Feel free to add any other relevant SLURM configuration here as well. You can find more information about all of the available settings in the full documentation for the configuration file.
Additonally, it may be helpful to set a few other commonly-needed options now, depending on your SLURM environment:
Path to the SLURM binaries on the login node.
The names of any SLURM partitions to which users can submit
The names of any SLURM partitions with GPU hardware to which users can submit
host = 'slurm-login.myorganization.org'
path = '/opt/slurm/bin'
queues = [ 'general', 'quick' ]
gpuQueue = [ 'gpu' ]
After making changes to your configuration file, restart the application:
sudo systemctl restart nextPYP
Step 4: SSH configuration¶
To process a compute job, the website will attempt to SSH into the login node of the SLURM cluster to submit jobs. For this connection to work, the website must have access to an SSH key.
To generate a new SSH key for the service account, run the following commands as the service account:
ssh-keygen -t rsa -f id_rsa
cat id_rsa.pub >> authorized_keys
chmod go-w authorized_keys
To become the service account,
sudo su account usually works in most environments.
You may need to create the
.sshfolder if it doesn’t already exist.
Be sure to set the correct filesystem permissions for .ssh folders.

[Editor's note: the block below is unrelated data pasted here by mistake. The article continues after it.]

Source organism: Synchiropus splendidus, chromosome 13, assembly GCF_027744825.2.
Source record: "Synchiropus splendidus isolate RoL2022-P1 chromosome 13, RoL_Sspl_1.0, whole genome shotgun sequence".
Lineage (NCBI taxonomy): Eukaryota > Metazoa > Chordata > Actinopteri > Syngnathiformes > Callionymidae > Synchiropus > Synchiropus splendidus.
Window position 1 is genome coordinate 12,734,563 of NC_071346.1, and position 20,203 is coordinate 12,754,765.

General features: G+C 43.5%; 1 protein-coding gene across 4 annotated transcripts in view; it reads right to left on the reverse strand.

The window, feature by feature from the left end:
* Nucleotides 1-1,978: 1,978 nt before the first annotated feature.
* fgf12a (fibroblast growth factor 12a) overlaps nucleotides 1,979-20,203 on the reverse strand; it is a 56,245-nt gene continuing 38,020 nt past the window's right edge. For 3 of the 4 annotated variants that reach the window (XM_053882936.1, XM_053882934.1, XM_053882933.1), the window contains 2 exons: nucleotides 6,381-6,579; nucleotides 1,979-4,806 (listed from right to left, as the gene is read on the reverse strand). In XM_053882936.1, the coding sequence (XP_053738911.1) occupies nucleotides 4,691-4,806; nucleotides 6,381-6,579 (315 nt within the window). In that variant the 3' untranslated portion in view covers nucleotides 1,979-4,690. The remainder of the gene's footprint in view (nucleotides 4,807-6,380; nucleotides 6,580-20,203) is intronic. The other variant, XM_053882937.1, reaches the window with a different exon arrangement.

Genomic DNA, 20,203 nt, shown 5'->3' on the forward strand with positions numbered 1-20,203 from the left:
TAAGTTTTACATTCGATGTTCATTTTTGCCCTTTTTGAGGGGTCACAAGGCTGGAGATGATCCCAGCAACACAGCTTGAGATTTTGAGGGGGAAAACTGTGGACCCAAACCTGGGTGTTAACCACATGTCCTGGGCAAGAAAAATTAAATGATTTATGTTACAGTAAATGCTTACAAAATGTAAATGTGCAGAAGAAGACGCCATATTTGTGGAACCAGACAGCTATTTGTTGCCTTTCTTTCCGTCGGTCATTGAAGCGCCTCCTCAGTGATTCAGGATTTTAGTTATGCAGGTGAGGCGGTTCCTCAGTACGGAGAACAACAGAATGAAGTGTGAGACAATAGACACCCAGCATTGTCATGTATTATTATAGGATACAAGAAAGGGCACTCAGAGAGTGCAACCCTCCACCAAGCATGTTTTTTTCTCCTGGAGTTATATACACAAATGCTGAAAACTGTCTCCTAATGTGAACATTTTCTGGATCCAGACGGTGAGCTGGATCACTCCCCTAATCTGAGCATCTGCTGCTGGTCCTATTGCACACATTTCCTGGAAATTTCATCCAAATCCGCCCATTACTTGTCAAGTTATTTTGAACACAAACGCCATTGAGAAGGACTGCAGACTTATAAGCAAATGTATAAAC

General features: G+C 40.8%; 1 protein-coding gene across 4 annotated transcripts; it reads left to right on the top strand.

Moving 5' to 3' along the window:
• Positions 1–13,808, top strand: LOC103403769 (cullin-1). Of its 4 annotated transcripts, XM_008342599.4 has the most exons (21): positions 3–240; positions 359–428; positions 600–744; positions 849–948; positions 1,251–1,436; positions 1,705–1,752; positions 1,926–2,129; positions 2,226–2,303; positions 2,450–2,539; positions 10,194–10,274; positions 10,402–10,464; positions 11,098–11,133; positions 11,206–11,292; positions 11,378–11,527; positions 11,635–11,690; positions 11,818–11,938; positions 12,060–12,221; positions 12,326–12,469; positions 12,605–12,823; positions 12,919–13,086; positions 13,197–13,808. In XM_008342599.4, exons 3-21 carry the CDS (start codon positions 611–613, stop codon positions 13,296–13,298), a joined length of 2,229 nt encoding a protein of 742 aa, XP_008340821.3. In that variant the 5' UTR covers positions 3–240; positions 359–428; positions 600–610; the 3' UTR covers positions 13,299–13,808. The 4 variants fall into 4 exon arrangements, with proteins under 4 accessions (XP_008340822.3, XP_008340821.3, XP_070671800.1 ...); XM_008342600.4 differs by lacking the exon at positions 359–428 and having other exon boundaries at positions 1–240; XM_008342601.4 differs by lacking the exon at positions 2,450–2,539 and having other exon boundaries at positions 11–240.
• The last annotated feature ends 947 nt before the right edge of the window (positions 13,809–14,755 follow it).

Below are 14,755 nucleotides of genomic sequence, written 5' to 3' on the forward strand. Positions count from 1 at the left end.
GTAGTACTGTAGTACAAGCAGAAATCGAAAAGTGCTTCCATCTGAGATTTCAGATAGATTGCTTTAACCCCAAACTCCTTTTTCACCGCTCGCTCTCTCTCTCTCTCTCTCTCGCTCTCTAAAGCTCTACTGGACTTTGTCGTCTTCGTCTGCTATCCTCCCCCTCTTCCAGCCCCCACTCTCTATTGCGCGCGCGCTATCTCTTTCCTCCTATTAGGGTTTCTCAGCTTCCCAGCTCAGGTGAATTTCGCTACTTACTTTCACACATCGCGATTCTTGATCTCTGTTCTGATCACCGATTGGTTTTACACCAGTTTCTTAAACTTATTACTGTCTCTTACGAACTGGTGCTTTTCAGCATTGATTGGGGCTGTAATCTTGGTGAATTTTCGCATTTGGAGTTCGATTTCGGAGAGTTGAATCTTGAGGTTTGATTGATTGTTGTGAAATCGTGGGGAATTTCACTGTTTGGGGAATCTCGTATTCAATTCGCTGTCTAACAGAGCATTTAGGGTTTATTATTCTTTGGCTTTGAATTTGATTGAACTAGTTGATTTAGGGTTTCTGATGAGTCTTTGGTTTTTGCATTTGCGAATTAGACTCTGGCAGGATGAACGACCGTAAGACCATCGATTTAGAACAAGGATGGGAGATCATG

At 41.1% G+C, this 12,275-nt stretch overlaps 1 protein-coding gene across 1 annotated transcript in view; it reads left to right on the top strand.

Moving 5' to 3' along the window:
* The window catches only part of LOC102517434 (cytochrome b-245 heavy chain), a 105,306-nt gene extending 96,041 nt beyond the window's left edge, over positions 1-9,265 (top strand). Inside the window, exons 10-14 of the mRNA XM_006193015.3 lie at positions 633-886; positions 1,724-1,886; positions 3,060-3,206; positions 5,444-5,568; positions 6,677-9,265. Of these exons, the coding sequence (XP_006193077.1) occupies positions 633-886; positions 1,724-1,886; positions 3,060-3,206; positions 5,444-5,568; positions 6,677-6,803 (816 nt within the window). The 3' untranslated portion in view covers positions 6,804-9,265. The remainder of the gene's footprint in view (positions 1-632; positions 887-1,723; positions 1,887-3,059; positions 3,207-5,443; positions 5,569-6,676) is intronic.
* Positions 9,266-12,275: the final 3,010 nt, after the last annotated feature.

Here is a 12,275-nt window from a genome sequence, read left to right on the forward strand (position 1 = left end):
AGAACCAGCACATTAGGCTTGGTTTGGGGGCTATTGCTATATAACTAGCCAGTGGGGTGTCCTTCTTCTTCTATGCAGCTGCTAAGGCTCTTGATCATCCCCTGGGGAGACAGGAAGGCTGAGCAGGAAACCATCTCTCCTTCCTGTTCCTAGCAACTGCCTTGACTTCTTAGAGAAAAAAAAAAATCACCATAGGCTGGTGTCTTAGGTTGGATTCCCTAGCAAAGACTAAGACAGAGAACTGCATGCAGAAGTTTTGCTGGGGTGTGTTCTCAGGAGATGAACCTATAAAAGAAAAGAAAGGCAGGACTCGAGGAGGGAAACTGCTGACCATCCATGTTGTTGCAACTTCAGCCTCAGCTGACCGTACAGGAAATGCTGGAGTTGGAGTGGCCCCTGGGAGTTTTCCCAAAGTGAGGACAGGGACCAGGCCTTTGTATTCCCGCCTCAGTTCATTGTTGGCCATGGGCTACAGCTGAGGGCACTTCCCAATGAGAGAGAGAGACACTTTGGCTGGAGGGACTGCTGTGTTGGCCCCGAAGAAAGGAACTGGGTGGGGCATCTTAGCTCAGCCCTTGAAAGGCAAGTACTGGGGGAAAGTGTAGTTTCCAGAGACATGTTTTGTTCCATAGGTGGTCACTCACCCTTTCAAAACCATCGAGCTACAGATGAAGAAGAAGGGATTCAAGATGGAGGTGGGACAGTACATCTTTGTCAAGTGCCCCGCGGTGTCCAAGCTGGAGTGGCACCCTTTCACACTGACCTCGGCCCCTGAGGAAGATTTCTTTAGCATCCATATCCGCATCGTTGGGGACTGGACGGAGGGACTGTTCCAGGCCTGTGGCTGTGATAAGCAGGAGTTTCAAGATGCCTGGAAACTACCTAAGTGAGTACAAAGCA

RSA keys are known to work well with
nextPYP’s SSH client.
If your organization prefers the newer ECDSA key type, you can try to generate one of those instead. The SSH client advertises support for ECDSA keys, but we havent tested them ourselves.
Other SSH configurations than the one suggested here may work as well. If you stray from the defaults,
you may need to update the
config.toml file to describe your SSH configuration to the website.
You can find more information about all of the SSH settings in the
full documentation for the configuration file.
Step 5: Test the new configuration¶
After the website is restarted, go to the administration page. You can access the administration page by
clicking on your username in the upper right corner and clicking the administration link there. Or you can
just visit the administration page directly by changing the path (and hash) parts of the URL to
On the administration page, in the PYP tab, click the PYP/WebRPC Ping button.
This button will launch a short simple job on the cluster and wait for the result.
If a pong response is returned, then the new configuration was successful.
If instead, you see an error or a timeout or a no-response message of some kind, then the configuration was not successful. To find out what went wrong will require some debugging.
The first useful place to look for error information will be the
micromon log in the
local/logs folder of
your installation. Errors with the SSH connection will appear there. See troubleshooting for more details.
The next place to look for errors is the log files in the
shared/log folder in the shared filesystem.
If worker processes can’t connect to the website, their log files will usually explain why. Usually problems
at this stage are caused by networking issues and mismatched configuration.